Valiant Norfolk police horse immortalised in crime thriller
PUBLISHED: 20:13 06 January 2020 | UPDATED: 20:13 06 January 2020
A noble steed recognised for his courage as a police horse has been given a starring role in a gripping new page-turner.
Wilson, a 26-year-old Irish Draught, spent 14 years on the frontline with the mounted section of West Yorkshire Police, before returning home to Dereham for a well-earned retirement in 2014.
In his crime fighting days, Wilson patrolled at EDL rallies, Leeds United matches and the Bradford Riots of 2001, where he was tragically stabbed in the line of duty.
He made a full recovery and later became the first West Yorkshire Police horse to receive commendation for his bravery.
Following an action-packed career, Wilson now finds himself at the centre of Payback, a new crime novel written by RC Bridgestock - the pen name of experienced police duo Carol and Bob Bridgestock.
His owner and namesake, Kristine Wilson, said: "At the beginning of last year, the writers called me and asked to include Wilson in their book because they are friends with officers who used to ride him.
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"It's great that Willy has been immortalised and woven into the story, especially as he is the only horse in West Yorkshire with a Blue Cross Medal.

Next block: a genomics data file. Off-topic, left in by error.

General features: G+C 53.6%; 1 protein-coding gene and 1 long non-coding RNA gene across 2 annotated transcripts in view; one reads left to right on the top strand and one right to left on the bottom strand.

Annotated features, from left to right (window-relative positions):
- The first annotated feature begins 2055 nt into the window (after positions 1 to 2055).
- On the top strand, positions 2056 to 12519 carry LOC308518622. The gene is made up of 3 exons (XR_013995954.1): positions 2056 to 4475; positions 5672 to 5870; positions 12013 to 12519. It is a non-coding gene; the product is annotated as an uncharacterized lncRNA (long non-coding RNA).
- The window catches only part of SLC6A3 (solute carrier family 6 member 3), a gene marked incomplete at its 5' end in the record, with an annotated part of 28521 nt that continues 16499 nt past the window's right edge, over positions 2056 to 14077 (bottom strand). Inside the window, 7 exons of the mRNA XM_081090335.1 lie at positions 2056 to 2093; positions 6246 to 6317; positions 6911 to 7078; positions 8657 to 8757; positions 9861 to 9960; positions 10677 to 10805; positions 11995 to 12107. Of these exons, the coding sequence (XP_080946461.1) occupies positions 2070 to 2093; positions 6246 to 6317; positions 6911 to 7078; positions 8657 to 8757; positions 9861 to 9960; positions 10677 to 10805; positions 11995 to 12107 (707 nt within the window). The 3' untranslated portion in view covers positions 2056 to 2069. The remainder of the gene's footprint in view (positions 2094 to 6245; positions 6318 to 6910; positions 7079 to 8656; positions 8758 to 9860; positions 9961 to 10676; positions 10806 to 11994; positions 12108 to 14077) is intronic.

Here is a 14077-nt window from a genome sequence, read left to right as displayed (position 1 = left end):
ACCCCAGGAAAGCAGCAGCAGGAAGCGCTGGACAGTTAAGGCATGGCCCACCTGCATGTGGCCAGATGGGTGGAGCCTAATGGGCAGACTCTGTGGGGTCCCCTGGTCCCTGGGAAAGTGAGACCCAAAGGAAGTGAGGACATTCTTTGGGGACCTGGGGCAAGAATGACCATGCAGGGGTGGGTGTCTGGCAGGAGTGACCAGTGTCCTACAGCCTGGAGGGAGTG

"It's also really nice because he's the only character in the book who is actually real - apart from me, which I didn't realise until I read it."
Between them, Mr and Mrs Bridgestock spent almost 50 years in West Yorkshire Police and, post-retirement, created the character DI Jack Dylan.
They penned nine books in the Jack Dylan series, while also working as storyline consultants on police television dramas including Happy Valley.
Payback, their latest novel, is the start of a brand new series following DI Charley Mann as she returns to her home county of Yorkshire.
Wilson, who was "in a sorry state" when Ms Wilson bought him for £800 with Cheltenham winnings in the late 1990s, is still going strong and regularly attends major events with Norfolk Rural Crime Unit.
"He's a gentle giant, a very kind horse," added Ms Wilson. "Before Armistice Day last year he hadn't been out in four months and didn't bat an eyelid.
"It's quite remarkable to see him going out at nearly 27. People see him at events and always want to know his story."